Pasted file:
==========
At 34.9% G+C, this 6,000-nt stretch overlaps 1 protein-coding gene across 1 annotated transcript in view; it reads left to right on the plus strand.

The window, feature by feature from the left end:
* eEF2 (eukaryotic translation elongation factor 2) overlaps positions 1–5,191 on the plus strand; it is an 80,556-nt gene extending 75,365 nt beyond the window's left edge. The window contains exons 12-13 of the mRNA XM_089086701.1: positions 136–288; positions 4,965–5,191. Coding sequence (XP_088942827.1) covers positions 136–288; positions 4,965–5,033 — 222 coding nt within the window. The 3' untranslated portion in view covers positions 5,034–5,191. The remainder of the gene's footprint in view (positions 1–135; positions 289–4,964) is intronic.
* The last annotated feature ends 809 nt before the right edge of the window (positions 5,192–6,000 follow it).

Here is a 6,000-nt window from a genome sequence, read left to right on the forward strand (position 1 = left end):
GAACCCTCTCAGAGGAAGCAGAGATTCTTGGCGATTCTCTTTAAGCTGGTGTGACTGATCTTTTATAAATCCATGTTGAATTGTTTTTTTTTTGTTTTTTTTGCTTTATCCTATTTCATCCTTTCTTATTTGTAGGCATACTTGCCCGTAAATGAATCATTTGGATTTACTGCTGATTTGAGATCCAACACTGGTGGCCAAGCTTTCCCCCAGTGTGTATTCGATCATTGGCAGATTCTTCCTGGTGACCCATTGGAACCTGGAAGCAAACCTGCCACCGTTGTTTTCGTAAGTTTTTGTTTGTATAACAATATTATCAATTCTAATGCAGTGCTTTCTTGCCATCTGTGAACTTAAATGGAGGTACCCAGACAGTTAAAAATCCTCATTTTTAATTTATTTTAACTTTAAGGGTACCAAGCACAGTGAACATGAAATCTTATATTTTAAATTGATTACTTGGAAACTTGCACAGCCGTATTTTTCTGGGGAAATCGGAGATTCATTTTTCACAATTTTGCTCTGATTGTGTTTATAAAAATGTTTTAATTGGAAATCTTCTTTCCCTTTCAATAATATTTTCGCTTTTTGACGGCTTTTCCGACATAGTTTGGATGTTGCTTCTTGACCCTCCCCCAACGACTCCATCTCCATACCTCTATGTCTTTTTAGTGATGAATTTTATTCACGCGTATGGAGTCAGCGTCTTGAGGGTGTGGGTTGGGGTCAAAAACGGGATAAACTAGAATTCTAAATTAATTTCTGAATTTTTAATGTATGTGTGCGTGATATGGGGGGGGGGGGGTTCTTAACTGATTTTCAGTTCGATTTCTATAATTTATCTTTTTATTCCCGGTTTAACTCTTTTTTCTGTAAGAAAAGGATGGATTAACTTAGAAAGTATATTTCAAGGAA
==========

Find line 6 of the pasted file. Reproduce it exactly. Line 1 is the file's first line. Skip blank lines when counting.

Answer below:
GAACCCTCTCAGAGGAAGCAGAGATTCTTGGCGATTCTCTTTAAGCTGGTGTGACTGATCTTTTATAAATCCATGTTGAATTGTTTTTTTTTTGTTTTTTTTGCTTTATCCTATTTCATCCTTTCTTATTTGTAGGCATACTTGCCCGTAAATGAATCATTTGGATTTACTGCTGATTTGAGATCCAACACTGGTGGCCAAGCTTTCCCCCAGTGTGTATTCGATCATTGGCAGATTCTTCCTGGTGACCCATTGGAACCTGGAAGCAAACCTGCCACCGTTGTTTTCGTAAGTTTTTGTTTGTATAACAATATTATCAATTCTAATGCAGTGCTTTCTTGCCATCTGTGAACTTAAATGGAGGTACCCAGACAGTTAAAAATCCTCATTTTTAATTTATTTTAACTTTAAGGGTACCAAGCACAGTGAACATGAAATCTTATATTTTAAATTGATTACTTGGAAACTTGCACAGCCGTATTTTTCTGGGGAAATCGGAGATTCATTTTTCACAATTTTGCTCTGATTGTGTTTATAAAAATGTTTTAATTGGAAATCTTCTTTCCCTTTCAATAATATTTTCGCTTTTTGACGGCTTTTCCGACATAGTTTGGATGTTGCTTCTTGACCCTCCCCCAACGACTCCATCTCCATACCTCTATGTCTTTTTAGTGATGAATTTTATTCACGCGTATGGAGTCAGCGTCTTGAGGGTGTGGGTTGGGGTCAAAAACGGGATAAACTAGAATTCTAAATTAATTTCTGAATTTTTAATGTATGTGTGCGTGATATGGGGGGGGGGGGGTTCTTAACTGATTTTCAGTTCGATTTCTATAATTTATCTTTTTATTCCCGGTTTAACTCTTTTTTCTGTAAGAAAAGGATGGATTAACTTAGAAAGTATATTTCAAGGAA